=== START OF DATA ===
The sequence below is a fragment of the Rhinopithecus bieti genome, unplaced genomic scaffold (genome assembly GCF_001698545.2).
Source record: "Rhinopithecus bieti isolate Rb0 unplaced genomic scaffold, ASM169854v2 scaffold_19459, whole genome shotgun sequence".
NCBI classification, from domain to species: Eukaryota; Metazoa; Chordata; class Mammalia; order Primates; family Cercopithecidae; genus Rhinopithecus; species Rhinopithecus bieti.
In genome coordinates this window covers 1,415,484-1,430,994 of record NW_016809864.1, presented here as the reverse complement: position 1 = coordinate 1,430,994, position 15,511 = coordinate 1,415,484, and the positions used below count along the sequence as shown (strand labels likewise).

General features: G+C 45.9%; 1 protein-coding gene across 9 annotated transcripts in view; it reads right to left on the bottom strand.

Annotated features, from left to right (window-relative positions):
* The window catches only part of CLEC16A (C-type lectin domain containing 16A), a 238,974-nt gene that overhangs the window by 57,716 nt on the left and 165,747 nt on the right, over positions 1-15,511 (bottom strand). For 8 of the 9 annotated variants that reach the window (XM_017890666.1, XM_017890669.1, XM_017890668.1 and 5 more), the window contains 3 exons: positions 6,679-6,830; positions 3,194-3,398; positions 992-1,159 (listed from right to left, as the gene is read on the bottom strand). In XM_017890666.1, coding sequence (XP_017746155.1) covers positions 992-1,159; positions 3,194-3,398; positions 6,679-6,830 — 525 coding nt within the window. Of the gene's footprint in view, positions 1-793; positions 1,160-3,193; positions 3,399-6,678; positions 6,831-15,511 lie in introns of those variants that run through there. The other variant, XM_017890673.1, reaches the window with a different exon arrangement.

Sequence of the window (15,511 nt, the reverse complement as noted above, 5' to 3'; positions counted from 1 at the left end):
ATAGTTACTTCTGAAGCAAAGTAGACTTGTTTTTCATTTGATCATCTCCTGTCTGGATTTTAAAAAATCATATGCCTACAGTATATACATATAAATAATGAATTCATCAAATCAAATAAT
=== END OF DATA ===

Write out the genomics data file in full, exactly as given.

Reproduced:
The sequence below is a fragment of the Rhinopithecus bieti genome, unplaced genomic scaffold (genome assembly GCF_001698545.2).
Source record: "Rhinopithecus bieti isolate Rb0 unplaced genomic scaffold, ASM169854v2 scaffold_19459, whole genome shotgun sequence".
NCBI classification, from domain to species: Eukaryota; Metazoa; Chordata; class Mammalia; order Primates; family Cercopithecidae; genus Rhinopithecus; species Rhinopithecus bieti.
In genome coordinates this window covers 1,415,484-1,430,994 of record NW_016809864.1, presented here as the reverse complement: position 1 = coordinate 1,430,994, position 15,511 = coordinate 1,415,484, and the positions used below count along the sequence as shown (strand labels likewise).

General features: G+C 45.9%; 1 protein-coding gene across 9 annotated transcripts in view; it reads right to left on the bottom strand.

Annotated features, from left to right (window-relative positions):
* The window catches only part of CLEC16A (C-type lectin domain containing 16A), a 238,974-nt gene that overhangs the window by 57,716 nt on the left and 165,747 nt on the right, over positions 1-15,511 (bottom strand). For 8 of the 9 annotated variants that reach the window (XM_017890666.1, XM_017890669.1, XM_017890668.1 and 5 more), the window contains 3 exons: positions 6,679-6,830; positions 3,194-3,398; positions 992-1,159 (listed from right to left, as the gene is read on the bottom strand). In XM_017890666.1, coding sequence (XP_017746155.1) covers positions 992-1,159; positions 3,194-3,398; positions 6,679-6,830 — 525 coding nt within the window. Of the gene's footprint in view, positions 1-793; positions 1,160-3,193; positions 3,399-6,678; positions 6,831-15,511 lie in introns of those variants that run through there. The other variant, XM_017890673.1, reaches the window with a different exon arrangement.

Sequence of the window (15,511 nt, the reverse complement as noted above, 5' to 3'; positions counted from 1 at the left end):
ATAGTTACTTCTGAAGCAAAGTAGACTTGTTTTTCATTTGATCATCTCCTGTCTGGATTTTAAAAAATCATATGCCTACAGTATATACATATAAATAATGAATTCATCAAATCAAATAAT